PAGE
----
Clipping Legs

Clipping your horse’s legs is one of the more straightforward grooming practices done on horses.  It only has a few variations, and almost every seat and discipline do it.  It simply adds to the overall picture of your horse, and if he has white on his legs the white becomes brilliantly bright.  Clipping of the legs should be done at least 2 days before the show.


Clipper blades with a size 10 blade and any clipper cleaning supplies necessary

Before you start:

Vigorously wash your horse’s legs to remove any clipper-clogging hair that is present.  Then wait for the legs to dry completely before you begin to clip.  Also, if your horse is nervous about the sound and feel of clippers, take the time to practice desensitizing him a couple of days before you try to clip him.


To make your clip job look more professional, be sure that your horse is in a summer coat or has been body-clipped.  Horses whose legs are clipped but have a winter coat look awkward. If you have a draft breed do not clip its legs!

Colored legs:

Colored legs do not need to be clipped very much, they only need to be spruced up.  It is the long hairs on the coronary band, and the long fetlock hairs that will need to be trimmed.  Some horses seem to also grow very long hair on the back of the cannons which should be clipped off too.

Start with the coronary band.  When clipping this part of the foot it is important not to completely press the clippers onto the skin and clip.  This will create an odd looking ring of clipped hairs.  The goal is to only clip the tips of the hairs that are covering any part of the hoof or coronet band.  So, one method to achieve this is to line your clippers up with the coronet with the clipper blades being flat on the hoof, trim upwards until you reach the edge of the coronet, and then veer the clippers outwards towards yourself like the arrow shows in the picture below. Veering the clippers out creates a blended look along the coronary instead of a choppy look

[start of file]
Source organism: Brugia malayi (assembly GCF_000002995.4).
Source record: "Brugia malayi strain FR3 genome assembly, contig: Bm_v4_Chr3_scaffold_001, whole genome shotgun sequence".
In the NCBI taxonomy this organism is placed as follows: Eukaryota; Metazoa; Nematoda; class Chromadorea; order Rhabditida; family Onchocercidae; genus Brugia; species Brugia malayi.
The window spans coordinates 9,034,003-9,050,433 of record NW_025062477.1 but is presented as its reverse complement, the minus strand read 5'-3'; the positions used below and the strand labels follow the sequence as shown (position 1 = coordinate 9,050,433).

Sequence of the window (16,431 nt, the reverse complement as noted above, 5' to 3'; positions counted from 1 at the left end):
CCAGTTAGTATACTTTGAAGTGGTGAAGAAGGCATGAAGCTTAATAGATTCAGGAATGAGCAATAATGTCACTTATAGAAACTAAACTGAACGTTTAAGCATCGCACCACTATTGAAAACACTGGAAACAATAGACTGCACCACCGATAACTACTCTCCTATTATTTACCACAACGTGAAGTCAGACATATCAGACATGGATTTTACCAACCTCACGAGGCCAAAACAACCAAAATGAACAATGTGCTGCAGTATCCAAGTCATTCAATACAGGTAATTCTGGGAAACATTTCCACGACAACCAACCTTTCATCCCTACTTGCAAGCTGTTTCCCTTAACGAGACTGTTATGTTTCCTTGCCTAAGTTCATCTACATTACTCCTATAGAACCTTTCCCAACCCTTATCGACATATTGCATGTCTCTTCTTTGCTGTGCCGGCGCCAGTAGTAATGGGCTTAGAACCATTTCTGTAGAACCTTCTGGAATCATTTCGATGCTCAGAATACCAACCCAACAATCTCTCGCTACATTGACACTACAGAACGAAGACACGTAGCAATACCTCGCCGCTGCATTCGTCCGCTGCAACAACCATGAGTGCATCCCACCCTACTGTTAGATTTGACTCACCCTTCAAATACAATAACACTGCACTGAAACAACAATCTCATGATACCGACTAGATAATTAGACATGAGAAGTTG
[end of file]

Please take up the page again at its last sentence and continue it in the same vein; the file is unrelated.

Fetlocks and the back of the cannon should be next.  The goal here is to trim any long looking hairs without creating an unnatural look.  This can only be done through experimentation and blending. It is not crucial that the hairs be cut as short as possible; only that they are tidy and uniform looking.


Some people clip with the grain of the hair which works decently.  Other people clip against the grain of the hair like normal, but then blend in the clipped parts with the unclipped parts by clipping around the area with the grain of the hair.  Whatever works best for you, keep into account that the less surface area you clip the easier it is to blend the clip job.  So, try to clip only the region where the ergot grows that the back of the pastern like the picture illustrates below.  Then, you can blend the surrounding areas.


White legs:

Any part of the leg that is white should be clipped; like socks, stockings, coronets, etc.  All the white needs to be clipped even if it goes above the hocks or knees! In my opinion, clipping white legs is easier than clipping colored legs because you need to blend less.

Simply take your ten blades and trim all of the white hair.  Be sure to run the blades against the grain of the hair to ensure shortness.  Also, if your clippers leave lines on the legs you will need to continue running over the same spot until the lines are gone; also your blades are very dull!

Make sure you clip all of the white hair, and that you miss none!  Leaving long leg hair looks sloppy and unprofessional.  If you are worried you will miss hair, simply clip the leg again and again until you are sure nothing was missed.

If you have a Pinto, and their white goes all the way up the leg into the body, you need to clip the entire leg and blend in the hair around the shoulder muscle and elbow on the front legs, or the on the hind legs.   You do not have to stop at these places, but make sure to always stop in a place that can be easily blended the clipping looks natural Below I have outlined where to stop on the front leg if the white continues upwards.